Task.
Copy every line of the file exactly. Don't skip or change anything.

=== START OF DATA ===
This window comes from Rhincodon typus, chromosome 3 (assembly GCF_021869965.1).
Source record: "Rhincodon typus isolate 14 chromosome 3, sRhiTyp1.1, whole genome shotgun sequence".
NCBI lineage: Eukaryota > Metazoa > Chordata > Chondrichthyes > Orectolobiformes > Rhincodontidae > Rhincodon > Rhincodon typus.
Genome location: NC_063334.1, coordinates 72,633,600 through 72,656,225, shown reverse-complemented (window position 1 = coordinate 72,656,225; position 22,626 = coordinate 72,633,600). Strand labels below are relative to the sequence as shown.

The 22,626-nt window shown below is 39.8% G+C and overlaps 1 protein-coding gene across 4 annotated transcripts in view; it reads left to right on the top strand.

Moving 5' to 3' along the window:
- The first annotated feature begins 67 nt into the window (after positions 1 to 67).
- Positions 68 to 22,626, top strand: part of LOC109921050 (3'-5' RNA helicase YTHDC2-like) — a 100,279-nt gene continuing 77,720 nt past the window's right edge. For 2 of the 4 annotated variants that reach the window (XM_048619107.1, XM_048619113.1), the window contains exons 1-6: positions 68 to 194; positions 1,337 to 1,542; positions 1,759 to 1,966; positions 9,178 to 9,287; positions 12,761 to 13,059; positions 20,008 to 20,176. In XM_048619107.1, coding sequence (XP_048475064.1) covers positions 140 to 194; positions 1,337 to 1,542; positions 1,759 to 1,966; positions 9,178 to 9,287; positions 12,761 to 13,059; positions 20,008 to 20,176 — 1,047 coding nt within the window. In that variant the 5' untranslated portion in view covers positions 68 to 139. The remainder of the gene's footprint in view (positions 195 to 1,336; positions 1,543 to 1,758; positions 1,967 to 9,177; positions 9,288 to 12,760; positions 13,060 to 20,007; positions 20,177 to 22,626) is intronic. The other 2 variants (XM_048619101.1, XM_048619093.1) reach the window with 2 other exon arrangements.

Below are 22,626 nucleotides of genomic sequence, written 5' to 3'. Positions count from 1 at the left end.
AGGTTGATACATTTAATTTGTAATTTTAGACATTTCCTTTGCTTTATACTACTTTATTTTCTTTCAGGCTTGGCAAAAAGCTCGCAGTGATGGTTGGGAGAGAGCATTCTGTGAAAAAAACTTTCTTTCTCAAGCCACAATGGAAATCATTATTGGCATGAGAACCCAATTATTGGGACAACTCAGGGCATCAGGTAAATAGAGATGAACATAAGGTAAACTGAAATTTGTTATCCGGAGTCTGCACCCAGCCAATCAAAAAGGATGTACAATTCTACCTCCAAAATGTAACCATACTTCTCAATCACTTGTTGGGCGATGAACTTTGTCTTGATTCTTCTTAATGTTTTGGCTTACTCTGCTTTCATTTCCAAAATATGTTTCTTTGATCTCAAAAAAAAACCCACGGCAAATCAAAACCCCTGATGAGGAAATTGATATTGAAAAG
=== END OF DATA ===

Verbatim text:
This window comes from Rhincodon typus, chromosome 3 (assembly GCF_021869965.1).
Source record: "Rhincodon typus isolate 14 chromosome 3, sRhiTyp1.1, whole genome shotgun sequence".
NCBI lineage: Eukaryota > Metazoa > Chordata > Chondrichthyes > Orectolobiformes > Rhincodontidae > Rhincodon > Rhincodon typus.
Genome location: NC_063334.1, coordinates 72,633,600 through 72,656,225, shown reverse-complemented (window position 1 = coordinate 72,656,225; position 22,626 = coordinate 72,633,600). Strand labels below are relative to the sequence as shown.

The 22,626-nt window shown below is 39.8% G+C and overlaps 1 protein-coding gene across 4 annotated transcripts in view; it reads left to right on the top strand.

Moving 5' to 3' along the window:
- The first annotated feature begins 67 nt into the window (after positions 1 to 67).
- Positions 68 to 22,626, top strand: part of LOC109921050 (3'-5' RNA helicase YTHDC2-like) — a 100,279-nt gene continuing 77,720 nt past the window's right edge. For 2 of the 4 annotated variants that reach the window (XM_048619107.1, XM_048619113.1), the window contains exons 1-6: positions 68 to 194; positions 1,337 to 1,542; positions 1,759 to 1,966; positions 9,178 to 9,287; positions 12,761 to 13,059; positions 20,008 to 20,176. In XM_048619107.1, coding sequence (XP_048475064.1) covers positions 140 to 194; positions 1,337 to 1,542; positions 1,759 to 1,966; positions 9,178 to 9,287; positions 12,761 to 13,059; positions 20,008 to 20,176 — 1,047 coding nt within the window. In that variant the 5' untranslated portion in view covers positions 68 to 139. The remainder of the gene's footprint in view (positions 195 to 1,336; positions 1,543 to 1,758; positions 1,967 to 9,177; positions 9,288 to 12,760; positions 13,060 to 20,007; positions 20,177 to 22,626) is intronic. The other 2 variants (XM_048619101.1, XM_048619093.1) reach the window with 2 other exon arrangements.

Below are 22,626 nucleotides of genomic sequence, written 5' to 3'. Positions count from 1 at the left end.
AGGTTGATACATTTAATTTGTAATTTTAGACATTTCCTTTGCTTTATACTACTTTATTTTCTTTCAGGCTTGGCAAAAAGCTCGCAGTGATGGTTGGGAGAGAGCATTCTGTGAAAAAAACTTTCTTTCTCAAGCCACAATGGAAATCATTATTGGCATGAGAACCCAATTATTGGGACAACTCAGGGCATCAGGTAAATAGAGATGAACATAAGGTAAACTGAAATTTGTTATCCGGAGTCTGCACCCAGCCAATCAAAAAGGATGTACAATTCTACCTCCAAAATGTAACCATACTTCTCAATCACTTGTTGGGCGATGAACTTTGTCTTGATTCTTCTTAATGTTTTGGCTTACTCTGCTTTCATTTCCAAAATATGTTTCTTTGATCTCAAAAAAAAACCCACGGCAAATCAAAACCCCTGATGAGGAAATTGATATTGAAAAG